ti disk rotors

Discuss light weight issues concerning mountain bikes & parts.

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Joined: Thu Mar 29, 2012 11:24 pm

by dave888

hi dave888 safety issues aside i love titanium, feel, the colour, lightness
given the right component/safety. out of interest how do ti disk rotors work?
im feeling a bit stupid, are disk brakes meant to hold some heat that helps with the pad material
to slow the bike yet ti doesnt conduct heat dos it?

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by socratease

I'm hoping a metallurgist can chime in, since I'm sure to be off the mark.

Titanium does conduct heat, just not as well as steel. A brake will be turning frictional forces into heat regardless of what the material is: wood/steel/aluminum/carbon. The reason carbon rims are notorious for being poor stoppers in the road (and subsequently having high failure rates) is that the heat builds up in the rim, causing the brake pads to toast, loosing their grip, then all of a sudden you have a very poor coefeccient of friction between pad and rim. A similar thing happens in mountain disks during overheating, but the problem is compounded by expansion of the brake fluid, and eventually boiling.

If you've ever overheated your discs enough, you can see coloration of the rotor, as well as heavy glazing on the brake pads. The effect, once the hydraulic fluid has cooled down, is very similar to contaminated rotors.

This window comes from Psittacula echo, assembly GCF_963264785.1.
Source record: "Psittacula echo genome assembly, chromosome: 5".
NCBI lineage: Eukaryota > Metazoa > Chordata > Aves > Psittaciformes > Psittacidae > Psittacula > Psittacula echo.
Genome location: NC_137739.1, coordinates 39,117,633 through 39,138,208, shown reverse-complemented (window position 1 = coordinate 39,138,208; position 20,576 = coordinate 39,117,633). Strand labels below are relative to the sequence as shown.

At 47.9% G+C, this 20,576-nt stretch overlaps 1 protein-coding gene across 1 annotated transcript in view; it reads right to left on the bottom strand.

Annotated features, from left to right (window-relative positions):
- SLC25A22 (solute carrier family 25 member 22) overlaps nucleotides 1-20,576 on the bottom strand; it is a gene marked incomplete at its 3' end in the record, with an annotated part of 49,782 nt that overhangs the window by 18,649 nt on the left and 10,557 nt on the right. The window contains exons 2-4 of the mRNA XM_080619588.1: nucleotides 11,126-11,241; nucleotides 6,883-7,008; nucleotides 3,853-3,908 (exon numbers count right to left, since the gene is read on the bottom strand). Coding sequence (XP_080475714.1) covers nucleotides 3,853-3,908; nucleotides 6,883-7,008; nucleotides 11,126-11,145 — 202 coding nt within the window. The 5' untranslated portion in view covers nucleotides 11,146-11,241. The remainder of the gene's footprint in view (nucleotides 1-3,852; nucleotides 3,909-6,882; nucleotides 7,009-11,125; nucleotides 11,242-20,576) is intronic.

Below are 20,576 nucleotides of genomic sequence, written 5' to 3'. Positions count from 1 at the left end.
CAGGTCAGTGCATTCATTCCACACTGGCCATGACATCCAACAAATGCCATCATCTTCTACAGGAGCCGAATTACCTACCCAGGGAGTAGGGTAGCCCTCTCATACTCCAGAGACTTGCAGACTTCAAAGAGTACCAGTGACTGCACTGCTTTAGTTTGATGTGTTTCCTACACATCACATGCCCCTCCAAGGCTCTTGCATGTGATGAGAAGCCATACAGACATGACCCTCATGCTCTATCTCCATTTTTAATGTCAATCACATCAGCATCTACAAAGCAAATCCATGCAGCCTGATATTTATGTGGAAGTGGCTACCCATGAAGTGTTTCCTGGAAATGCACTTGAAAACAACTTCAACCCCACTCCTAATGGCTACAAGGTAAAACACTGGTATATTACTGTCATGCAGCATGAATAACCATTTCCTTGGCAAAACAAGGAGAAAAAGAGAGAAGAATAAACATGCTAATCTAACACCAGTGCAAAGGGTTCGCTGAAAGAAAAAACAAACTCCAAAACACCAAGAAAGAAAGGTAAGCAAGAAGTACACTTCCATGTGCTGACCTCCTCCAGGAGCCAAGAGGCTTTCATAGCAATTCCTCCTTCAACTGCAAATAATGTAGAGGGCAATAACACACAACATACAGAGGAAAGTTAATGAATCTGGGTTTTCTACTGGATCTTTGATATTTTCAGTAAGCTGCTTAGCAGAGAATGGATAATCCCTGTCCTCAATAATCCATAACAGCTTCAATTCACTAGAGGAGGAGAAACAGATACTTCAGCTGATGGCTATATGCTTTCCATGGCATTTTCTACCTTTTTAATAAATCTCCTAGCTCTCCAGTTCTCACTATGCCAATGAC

In a titanium brake this would happen faster, since the material wouldn't cool down enough. However, in *some* applications, it should work, probably with a specific coating to improve heat dissipation (and probably improve the coefficient of friction between pads and disk), as long as running sintered pads.

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by ricerocket

This is semi-unrelated, but there's someone local to me who makes titanium rotors for cars (racing, street, etc).

Heat transfer through titanium is pretty much garbage. The reason he's gotten titanium rotors to work is because the rotors are ceramic coated, and use fully metallic pads and in a full custom caliper situation, I believe he uses titanium pistons. The theory there is to thermally isolate the pad from the hydraulic fluid, and contain the heat to the rotor itself. The pads will have to have a wide operating temperature range.


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by dave888

dave888 thanks i feel i knew that in a way, we all like lightweight parts but i believe in not faffing with the bike to make it dangerous
ive got avid bb7 disk w cleansweep g3 rotors so what do i know on mechanics?
thanks tho, i know theres info on the ww site on ti disks should of read those first eh.

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by yourdaguy

I have Jucy 7 and can't run them with G3 rotors because the swept area of the rotor is not as tall as G2 rotors. I think bb7 take the same pads. The pads on Jucy7 and BB7 are taller than the pads on the Avid brakes that use G3 rotors such as Elixer Cr. You might check your rotors and see if the pads are not sweeping down on the arms.
For certain parts stiffer is more important than lighter.

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by TheRookie

I suspect the issue is nothing to do with heat transfer, stainless steel for example makes rubbish brake discs the coefficient of friction is poor, hence the reason they are made of other steel alloys (that rust), so I wonder if Ti just makes a rubbish friction surface, hence why in the quoted car example the brakes use a ceramic friction surface, much like you can get for ally discs for bikes.